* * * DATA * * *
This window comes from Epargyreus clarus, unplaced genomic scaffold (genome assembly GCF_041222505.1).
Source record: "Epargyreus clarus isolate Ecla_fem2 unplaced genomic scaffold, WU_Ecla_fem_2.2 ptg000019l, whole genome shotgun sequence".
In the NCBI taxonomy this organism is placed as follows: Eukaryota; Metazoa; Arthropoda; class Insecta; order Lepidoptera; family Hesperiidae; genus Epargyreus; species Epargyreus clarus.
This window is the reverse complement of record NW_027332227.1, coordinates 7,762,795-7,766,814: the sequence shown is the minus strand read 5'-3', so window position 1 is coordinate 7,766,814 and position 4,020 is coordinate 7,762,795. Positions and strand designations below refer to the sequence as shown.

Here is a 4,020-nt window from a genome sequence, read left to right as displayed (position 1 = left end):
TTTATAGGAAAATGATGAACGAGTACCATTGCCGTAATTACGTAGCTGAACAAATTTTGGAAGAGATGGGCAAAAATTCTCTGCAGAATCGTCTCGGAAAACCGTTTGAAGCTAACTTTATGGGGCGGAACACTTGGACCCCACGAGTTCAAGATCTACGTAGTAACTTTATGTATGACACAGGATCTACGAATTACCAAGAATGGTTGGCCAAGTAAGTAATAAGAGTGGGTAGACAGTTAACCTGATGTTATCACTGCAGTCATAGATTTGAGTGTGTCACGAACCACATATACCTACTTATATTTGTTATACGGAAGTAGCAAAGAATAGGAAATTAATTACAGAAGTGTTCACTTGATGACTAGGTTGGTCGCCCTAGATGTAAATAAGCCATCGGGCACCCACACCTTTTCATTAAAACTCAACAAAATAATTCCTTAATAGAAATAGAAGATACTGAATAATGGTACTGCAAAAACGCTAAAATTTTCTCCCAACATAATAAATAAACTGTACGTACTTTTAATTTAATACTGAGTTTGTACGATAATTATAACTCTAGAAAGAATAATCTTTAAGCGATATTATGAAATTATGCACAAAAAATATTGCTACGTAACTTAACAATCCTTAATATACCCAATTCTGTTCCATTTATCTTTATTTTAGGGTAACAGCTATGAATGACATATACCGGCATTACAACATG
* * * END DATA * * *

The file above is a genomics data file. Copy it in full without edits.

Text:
This window comes from Epargyreus clarus, unplaced genomic scaffold (genome assembly GCF_041222505.1).
Source record: "Epargyreus clarus isolate Ecla_fem2 unplaced genomic scaffold, WU_Ecla_fem_2.2 ptg000019l, whole genome shotgun sequence".
In the NCBI taxonomy this organism is placed as follows: Eukaryota; Metazoa; Arthropoda; class Insecta; order Lepidoptera; family Hesperiidae; genus Epargyreus; species Epargyreus clarus.
This window is the reverse complement of record NW_027332227.1, coordinates 7,762,795-7,766,814: the sequence shown is the minus strand read 5'-3', so window position 1 is coordinate 7,766,814 and position 4,020 is coordinate 7,762,795. Positions and strand designations below refer to the sequence as shown.

Here is a 4,020-nt window from a genome sequence, read left to right as displayed (position 1 = left end):
TTTATAGGAAAATGATGAACGAGTACCATTGCCGTAATTACGTAGCTGAACAAATTTTGGAAGAGATGGGCAAAAATTCTCTGCAGAATCGTCTCGGAAAACCGTTTGAAGCTAACTTTATGGGGCGGAACACTTGGACCCCACGAGTTCAAGATCTACGTAGTAACTTTATGTATGACACAGGATCTACGAATTACCAAGAATGGTTGGCCAAGTAAGTAATAAGAGTGGGTAGACAGTTAACCTGATGTTATCACTGCAGTCATAGATTTGAGTGTGTCACGAACCACATATACCTACTTATATTTGTTATACGGAAGTAGCAAAGAATAGGAAATTAATTACAGAAGTGTTCACTTGATGACTAGGTTGGTCGCCCTAGATGTAAATAAGCCATCGGGCACCCACACCTTTTCATTAAAACTCAACAAAATAATTCCTTAATAGAAATAGAAGATACTGAATAATGGTACTGCAAAAACGCTAAAATTTTCTCCCAACATAATAAATAAACTGTACGTACTTTTAATTTAATACTGAGTTTGTACGATAATTATAACTCTAGAAAGAATAATCTTTAAGCGATATTATGAAATTATGCACAAAAAATATTGCTACGTAACTTAACAATCCTTAATATACCCAATTCTGTTCCATTTATCTTTATTTTAGGGTAACAGCTATGAATGACATATACCGGCATTACAACATG